Film Archive

Jahr

International Programme 2018
Days of Madness Damian Nenadić

Maja and Mladen have lived and suffered through a long-term addiction to psychotropic drugs. In video diary format “Days of Madness” depicts their attempt to win back control of their lives.

Days of Madness

Documentary Film
Croatia,
Slovenia
2018
74 minutes
subtitles: 
English

Credits DOK Leipzig Logo

Oliver Sertić
Damian Nenadić
Miro Manojlović, Filip Sertić
Maja Šćukanec, Mladen Bađun, Damian Nenadić, Srđan Kovačević
Sandra Bastašić
Martin Semenčić
Kventiax, Seroquel, Rivotril, Prazine, Normabel … When Mladen and Maja, in a mix of detachment and anger, list the psychoactive substances that determine their lives and ruin their bodies with toxic side effects, it’s as if they were talking about terribly annoying family members. On top of their long medical history full of spells in hospitals there’s the fact that the real family members, whether long buried at the local cemetery or in the shape of parents scolding them from the next room, won’t surcease them either. In close cooperation with Mladen and Maja, who portray themselves in diary-like video recordings, Damian Nenadić shows two people who were left alone by society in their distress – or whose distress was caused by the latter in the first place. Maja’s borderline personality disorder was diagnosed as a consequence of her transgender identity. Mladen, who returned from the Yugoslavian war with depression, was first sent to a priest by his parents. “Days of Madness” depicts their gradual attempts to win back a little control of a life stolen by psychiatry, family and church. “Why is BPD a disorder and nationalism is not?”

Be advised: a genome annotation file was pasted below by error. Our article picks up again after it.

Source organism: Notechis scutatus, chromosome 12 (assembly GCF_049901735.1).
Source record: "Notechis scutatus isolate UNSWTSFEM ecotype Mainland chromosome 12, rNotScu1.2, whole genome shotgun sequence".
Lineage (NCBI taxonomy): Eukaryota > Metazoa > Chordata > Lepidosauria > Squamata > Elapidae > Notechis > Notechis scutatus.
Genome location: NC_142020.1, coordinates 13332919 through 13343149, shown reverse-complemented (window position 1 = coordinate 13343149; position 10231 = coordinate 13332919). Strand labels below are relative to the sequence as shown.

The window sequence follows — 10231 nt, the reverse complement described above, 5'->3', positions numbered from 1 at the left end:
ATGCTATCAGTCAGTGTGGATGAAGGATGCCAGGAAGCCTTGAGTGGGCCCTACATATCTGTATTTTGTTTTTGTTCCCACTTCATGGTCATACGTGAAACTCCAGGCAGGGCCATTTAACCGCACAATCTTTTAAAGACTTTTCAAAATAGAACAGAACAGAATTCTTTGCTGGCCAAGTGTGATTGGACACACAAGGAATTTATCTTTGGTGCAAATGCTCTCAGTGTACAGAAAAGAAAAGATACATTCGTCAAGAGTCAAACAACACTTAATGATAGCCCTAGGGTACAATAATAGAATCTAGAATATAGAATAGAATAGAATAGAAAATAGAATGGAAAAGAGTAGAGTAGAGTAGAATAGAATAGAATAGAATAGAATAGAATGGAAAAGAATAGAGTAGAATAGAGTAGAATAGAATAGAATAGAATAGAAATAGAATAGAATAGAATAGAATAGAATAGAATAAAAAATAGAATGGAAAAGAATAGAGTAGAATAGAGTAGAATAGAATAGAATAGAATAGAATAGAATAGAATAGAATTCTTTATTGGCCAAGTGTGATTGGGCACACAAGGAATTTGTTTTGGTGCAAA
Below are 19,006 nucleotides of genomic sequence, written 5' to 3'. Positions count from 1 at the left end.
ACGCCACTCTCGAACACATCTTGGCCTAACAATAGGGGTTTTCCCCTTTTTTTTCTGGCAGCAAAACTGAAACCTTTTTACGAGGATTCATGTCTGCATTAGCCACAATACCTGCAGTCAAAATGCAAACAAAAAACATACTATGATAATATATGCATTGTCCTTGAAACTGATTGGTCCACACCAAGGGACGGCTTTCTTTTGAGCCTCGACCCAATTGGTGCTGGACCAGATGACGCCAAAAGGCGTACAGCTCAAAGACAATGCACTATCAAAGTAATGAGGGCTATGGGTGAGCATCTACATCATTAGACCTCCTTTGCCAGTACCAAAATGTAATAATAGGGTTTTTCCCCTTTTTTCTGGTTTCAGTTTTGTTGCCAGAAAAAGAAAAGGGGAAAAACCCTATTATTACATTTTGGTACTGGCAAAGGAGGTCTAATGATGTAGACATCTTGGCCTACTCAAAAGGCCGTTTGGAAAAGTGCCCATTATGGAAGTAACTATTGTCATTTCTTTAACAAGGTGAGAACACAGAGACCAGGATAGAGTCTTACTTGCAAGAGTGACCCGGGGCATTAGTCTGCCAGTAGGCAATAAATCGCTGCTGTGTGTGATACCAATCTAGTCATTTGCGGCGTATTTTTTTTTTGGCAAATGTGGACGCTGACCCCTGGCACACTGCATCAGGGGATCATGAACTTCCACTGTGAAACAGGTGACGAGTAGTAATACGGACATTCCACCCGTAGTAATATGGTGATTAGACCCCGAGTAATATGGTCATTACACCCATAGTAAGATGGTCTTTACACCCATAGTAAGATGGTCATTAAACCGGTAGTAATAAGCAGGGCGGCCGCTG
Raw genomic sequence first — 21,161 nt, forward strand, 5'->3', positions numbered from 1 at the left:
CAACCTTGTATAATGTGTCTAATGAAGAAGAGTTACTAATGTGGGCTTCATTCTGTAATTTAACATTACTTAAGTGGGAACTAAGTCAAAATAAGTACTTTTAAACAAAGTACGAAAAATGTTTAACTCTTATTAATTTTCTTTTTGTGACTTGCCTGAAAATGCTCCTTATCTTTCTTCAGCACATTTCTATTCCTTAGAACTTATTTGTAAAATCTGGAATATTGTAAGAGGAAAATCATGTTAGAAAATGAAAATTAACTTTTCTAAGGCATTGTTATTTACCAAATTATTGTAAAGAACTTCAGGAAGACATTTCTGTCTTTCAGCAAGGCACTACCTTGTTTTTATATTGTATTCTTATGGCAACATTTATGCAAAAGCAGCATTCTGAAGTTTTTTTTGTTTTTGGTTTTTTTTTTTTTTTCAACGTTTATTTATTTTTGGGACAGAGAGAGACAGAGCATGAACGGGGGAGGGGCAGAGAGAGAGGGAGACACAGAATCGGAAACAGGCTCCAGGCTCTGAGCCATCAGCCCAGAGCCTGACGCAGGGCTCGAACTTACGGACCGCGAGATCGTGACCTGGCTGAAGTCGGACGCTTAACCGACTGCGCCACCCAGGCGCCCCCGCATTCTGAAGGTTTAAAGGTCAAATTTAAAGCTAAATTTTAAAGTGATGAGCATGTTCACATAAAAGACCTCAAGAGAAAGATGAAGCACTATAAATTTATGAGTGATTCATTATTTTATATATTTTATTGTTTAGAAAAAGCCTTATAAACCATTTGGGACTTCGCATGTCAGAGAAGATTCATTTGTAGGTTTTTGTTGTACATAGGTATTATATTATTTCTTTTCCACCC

Esther Buss


Nominated for the MDR Film Prize

The Family

Documentary Film
Austria,
Slovenia
2017
106 minutes
subtitles: 
English

Credits DOK Leipzig Logo

Erna Gorše Biček, Rok Biček
Rok Biček
Rok Biček
Rok Biček, Yulia Roschina
Julij Zornik
The name “Rok” keeps coming up. Give him my regards, we hear from the phone while Matej is standing on the Eiffel Tower with his new girlfriend. Rok Biček seems to have become part of the family he followed with his camera for over a decade – which also explains Matej’s natural behaviour. In a way, he is the centre of this film which shows him leaving his original family and founding his own. It’s not easy for him in either. Matej was born into a family whose members, unlike him, are mentally and physically limited. The tone is rough and marked by misunderstandings. The special insurmountabilities cause pain.

In the new family he founds with his first girlfriend a man is present from the start who is to become Matej’s successor. The couple still produce offspring, though Matej starts to think about sterilisation early on. In his film Rok Biček alternates between footage that shows Matej as an adolescent and footage that shows him as a young adult and father. Some questions that are open at first are answered step by step, others never touched. The confidence of the narrative and its sense of situations make this film stand out.

Carolin Weidner


Nominated for MDR Film Prize